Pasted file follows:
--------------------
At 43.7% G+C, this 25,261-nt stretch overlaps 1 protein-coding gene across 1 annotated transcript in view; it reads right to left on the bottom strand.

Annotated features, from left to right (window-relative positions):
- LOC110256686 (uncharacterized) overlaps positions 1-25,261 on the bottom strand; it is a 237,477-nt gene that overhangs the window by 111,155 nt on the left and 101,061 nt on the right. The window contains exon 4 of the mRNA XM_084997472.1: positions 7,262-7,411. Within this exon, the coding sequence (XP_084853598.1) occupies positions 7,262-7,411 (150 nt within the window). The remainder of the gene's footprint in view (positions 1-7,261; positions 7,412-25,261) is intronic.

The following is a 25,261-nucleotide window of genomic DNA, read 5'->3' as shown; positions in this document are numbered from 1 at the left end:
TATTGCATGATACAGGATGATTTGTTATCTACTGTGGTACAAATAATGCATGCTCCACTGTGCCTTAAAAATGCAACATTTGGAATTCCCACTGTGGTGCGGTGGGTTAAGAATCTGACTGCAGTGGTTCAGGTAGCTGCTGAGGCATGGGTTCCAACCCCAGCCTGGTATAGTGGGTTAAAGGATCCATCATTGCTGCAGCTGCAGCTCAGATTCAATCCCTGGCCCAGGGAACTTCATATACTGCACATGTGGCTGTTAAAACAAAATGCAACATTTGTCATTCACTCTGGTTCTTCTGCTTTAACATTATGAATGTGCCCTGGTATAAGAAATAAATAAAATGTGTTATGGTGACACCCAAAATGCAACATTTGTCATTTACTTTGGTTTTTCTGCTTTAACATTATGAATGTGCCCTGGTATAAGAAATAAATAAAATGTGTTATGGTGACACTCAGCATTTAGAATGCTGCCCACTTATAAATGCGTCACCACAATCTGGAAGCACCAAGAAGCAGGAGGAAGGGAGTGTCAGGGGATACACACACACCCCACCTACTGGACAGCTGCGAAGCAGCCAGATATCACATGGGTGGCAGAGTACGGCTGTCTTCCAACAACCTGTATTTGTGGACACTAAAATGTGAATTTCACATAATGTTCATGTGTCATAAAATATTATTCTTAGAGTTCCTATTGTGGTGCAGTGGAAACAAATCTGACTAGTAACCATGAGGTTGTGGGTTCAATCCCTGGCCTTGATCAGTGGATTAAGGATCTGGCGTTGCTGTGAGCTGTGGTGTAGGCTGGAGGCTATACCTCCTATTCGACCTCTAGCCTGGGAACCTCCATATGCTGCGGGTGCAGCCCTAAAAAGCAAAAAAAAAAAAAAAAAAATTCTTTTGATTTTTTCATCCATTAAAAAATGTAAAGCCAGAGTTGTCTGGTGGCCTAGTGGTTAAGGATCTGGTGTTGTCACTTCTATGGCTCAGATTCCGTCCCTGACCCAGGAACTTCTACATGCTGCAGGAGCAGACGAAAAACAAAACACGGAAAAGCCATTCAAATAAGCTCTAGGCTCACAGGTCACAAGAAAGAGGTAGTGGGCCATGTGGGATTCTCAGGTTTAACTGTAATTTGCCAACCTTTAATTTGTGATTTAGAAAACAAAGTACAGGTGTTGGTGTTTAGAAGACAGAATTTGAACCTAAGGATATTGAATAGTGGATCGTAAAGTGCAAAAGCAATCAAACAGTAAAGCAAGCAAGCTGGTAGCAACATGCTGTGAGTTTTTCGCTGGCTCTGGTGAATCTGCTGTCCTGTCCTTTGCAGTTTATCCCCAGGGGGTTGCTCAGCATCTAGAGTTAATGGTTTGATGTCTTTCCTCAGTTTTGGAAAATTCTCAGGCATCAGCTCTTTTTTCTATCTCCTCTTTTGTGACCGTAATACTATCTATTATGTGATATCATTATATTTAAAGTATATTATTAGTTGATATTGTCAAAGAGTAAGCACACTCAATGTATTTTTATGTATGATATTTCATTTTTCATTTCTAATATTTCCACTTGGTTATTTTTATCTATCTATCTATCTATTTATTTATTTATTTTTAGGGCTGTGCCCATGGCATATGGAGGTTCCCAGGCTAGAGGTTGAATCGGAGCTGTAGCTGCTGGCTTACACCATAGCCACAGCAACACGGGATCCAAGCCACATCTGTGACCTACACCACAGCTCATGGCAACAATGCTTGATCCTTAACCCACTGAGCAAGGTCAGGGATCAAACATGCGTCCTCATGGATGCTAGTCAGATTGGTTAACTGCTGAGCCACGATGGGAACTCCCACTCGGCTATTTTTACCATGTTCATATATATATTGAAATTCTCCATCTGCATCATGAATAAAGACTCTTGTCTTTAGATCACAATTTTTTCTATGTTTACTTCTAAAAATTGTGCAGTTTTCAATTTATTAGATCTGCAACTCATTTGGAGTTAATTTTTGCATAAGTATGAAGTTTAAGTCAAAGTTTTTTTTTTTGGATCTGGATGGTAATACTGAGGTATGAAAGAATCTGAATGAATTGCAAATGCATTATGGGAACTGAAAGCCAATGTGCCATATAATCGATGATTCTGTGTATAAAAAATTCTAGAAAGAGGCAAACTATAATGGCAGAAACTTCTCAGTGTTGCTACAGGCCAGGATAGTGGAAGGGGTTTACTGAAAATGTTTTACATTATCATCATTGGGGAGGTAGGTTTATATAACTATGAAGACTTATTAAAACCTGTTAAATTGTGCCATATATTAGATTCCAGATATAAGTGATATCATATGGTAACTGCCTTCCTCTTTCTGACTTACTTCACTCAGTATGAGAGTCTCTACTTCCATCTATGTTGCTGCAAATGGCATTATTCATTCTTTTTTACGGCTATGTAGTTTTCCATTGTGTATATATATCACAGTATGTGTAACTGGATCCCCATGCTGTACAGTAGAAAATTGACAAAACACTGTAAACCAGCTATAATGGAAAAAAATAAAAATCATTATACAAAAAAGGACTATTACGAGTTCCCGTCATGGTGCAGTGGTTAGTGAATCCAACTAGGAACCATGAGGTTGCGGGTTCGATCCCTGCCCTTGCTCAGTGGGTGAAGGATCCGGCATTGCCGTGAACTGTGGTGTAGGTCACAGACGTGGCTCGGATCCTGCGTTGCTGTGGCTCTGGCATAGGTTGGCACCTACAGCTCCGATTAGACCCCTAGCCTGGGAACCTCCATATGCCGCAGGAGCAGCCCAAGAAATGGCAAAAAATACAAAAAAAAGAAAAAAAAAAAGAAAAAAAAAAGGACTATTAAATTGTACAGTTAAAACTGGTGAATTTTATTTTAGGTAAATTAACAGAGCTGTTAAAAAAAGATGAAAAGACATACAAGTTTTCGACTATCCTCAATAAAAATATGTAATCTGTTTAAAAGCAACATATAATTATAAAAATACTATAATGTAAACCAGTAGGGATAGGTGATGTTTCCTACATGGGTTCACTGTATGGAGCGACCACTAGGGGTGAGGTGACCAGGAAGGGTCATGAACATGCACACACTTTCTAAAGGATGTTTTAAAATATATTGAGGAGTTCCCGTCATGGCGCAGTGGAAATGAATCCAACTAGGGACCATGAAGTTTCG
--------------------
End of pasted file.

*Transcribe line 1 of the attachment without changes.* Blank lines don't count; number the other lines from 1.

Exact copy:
At 43.7% G+C, this 25,261-nt stretch overlaps 1 protein-coding gene across 1 annotated transcript in view; it reads right to left on the bottom strand.